All CP patients (n=80) received nonsurgical periodontal treatment (NSPT). The therapy included oral hygiene instructions, a brief description of periodontitis and its local and systemic effects, supragingival scaling, subgingival scaling and root planning, performed with Gracey currettes (Hu-Friedy, Chicaco, IL, USA) and ultrasonic scaler tips (Profi Neo, Dabi Atlante, Ribeirão Preto, SP, Brasil). The number of visits was limited to four. If there was no tooth in a given quadrant, the number of visits was reduced to the number of quadrants present. The mean instrumentation time was 10 min per tooth.

Test Group (TG) - Additional Homeopathic Therapy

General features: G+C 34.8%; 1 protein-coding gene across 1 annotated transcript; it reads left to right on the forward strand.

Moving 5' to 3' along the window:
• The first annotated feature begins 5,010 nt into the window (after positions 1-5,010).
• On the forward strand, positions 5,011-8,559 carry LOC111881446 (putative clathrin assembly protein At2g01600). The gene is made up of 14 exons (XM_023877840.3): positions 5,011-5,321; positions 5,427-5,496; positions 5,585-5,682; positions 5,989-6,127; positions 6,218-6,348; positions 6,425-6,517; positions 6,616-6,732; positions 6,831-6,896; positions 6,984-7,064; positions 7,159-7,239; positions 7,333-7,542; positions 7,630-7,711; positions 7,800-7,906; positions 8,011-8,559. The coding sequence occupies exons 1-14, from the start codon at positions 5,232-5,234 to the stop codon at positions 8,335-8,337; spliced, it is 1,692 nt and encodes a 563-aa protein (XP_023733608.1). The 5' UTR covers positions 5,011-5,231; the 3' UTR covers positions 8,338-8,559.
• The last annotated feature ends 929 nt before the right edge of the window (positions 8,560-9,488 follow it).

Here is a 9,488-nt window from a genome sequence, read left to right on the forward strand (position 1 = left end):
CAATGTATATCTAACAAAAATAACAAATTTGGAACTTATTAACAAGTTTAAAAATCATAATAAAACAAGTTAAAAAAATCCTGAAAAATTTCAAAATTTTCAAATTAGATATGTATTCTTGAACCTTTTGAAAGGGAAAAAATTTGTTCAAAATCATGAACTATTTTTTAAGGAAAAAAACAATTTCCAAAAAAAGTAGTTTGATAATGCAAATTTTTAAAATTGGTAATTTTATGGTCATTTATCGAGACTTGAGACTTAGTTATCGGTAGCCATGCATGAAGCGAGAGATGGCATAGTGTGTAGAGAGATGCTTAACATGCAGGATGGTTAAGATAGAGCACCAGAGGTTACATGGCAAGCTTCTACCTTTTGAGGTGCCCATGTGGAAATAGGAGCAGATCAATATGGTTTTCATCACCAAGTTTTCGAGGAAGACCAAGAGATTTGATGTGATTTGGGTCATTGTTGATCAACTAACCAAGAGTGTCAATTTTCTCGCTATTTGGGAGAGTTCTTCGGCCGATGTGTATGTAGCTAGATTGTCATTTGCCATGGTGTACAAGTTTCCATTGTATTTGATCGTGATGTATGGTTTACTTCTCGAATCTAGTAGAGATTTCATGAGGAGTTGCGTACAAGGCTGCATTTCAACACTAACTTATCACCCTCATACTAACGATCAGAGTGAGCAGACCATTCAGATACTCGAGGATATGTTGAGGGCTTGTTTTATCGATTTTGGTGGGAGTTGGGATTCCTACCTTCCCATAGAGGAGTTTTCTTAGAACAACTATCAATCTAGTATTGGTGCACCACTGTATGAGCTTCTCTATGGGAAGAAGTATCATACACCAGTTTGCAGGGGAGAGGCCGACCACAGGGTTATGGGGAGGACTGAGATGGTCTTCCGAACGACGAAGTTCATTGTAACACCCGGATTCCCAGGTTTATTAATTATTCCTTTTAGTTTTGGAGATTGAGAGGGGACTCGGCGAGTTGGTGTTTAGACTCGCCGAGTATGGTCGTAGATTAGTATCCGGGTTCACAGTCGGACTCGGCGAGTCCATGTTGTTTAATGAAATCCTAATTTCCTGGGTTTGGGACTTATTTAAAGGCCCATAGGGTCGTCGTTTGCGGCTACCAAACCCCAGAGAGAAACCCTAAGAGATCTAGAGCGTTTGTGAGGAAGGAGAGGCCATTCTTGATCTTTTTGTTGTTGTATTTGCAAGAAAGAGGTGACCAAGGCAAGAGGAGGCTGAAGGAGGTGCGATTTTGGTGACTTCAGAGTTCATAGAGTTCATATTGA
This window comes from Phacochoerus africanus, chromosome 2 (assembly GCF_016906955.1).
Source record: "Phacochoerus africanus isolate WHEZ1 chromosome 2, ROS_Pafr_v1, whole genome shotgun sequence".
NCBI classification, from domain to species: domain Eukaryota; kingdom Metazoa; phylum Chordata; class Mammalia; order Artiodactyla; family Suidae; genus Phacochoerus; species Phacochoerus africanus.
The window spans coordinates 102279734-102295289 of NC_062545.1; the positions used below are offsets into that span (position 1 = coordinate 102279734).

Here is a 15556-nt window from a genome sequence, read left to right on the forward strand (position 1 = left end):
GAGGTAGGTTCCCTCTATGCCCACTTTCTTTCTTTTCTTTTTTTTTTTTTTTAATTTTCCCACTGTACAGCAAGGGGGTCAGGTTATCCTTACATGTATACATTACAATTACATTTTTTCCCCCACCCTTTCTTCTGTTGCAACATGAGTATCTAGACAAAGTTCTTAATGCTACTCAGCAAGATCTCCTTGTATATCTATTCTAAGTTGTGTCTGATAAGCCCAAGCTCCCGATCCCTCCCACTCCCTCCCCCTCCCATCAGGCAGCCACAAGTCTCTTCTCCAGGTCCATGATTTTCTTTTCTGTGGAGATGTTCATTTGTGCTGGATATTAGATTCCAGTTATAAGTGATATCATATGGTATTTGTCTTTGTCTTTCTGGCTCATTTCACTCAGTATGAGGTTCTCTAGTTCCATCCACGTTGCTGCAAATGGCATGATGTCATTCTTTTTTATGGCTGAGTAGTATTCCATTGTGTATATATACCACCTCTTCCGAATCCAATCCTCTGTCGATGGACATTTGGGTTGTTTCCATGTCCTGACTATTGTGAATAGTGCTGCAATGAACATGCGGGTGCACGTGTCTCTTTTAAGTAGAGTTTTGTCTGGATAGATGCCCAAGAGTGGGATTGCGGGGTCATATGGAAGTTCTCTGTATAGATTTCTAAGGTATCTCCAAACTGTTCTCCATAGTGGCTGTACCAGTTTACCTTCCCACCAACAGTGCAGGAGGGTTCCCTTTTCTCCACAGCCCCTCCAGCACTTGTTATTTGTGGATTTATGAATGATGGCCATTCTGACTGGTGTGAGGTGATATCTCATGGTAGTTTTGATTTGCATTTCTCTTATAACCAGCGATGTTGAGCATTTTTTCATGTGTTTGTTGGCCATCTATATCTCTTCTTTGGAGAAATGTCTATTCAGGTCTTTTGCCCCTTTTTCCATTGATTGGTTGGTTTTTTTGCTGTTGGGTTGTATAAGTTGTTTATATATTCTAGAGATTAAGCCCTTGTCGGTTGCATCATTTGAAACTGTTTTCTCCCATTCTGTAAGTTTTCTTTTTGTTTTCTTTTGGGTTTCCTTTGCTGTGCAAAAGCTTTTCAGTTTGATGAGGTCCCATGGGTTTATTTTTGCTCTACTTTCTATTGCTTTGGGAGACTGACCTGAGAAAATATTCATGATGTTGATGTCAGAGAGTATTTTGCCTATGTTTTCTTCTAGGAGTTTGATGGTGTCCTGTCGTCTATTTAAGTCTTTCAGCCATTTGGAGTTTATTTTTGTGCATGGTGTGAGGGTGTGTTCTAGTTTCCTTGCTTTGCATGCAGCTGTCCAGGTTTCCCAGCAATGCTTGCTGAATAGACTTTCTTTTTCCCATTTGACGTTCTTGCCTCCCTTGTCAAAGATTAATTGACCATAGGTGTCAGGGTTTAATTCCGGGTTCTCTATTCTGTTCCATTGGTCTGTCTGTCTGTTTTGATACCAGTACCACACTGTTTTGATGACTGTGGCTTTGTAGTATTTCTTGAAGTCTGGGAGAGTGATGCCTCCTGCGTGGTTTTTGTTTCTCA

Forty patients received an additional homeopathic therapy (TG). The medications were selected according to the similar principle, and include a depurative medicine, Berberis 6CH (two tablets, 2x/daily, 45 days), an acute drug Mercurius solubilis / Belladona / Hepar sulphur - 6CH (two tablets, 3x/daily, 15 days) and a bioterapic Pyrogenium - 200 CH, (single weekly dose, 2 weeks). Depurative medicine presents an elective action on the tissue or organ malfunction which prevents elimination of substances produced or introduced into the body. Acute drugs are prescribed in low concentrations in order to cover all signs and symptoms of local lesions, while bioterapic drug is used for chronic stimulation of the individual’s energy 14.

Control Group (CG) - Placebo

Forty patients in the control group received placebo medications, which followed the same dosage in its structural form.

Blood Examinations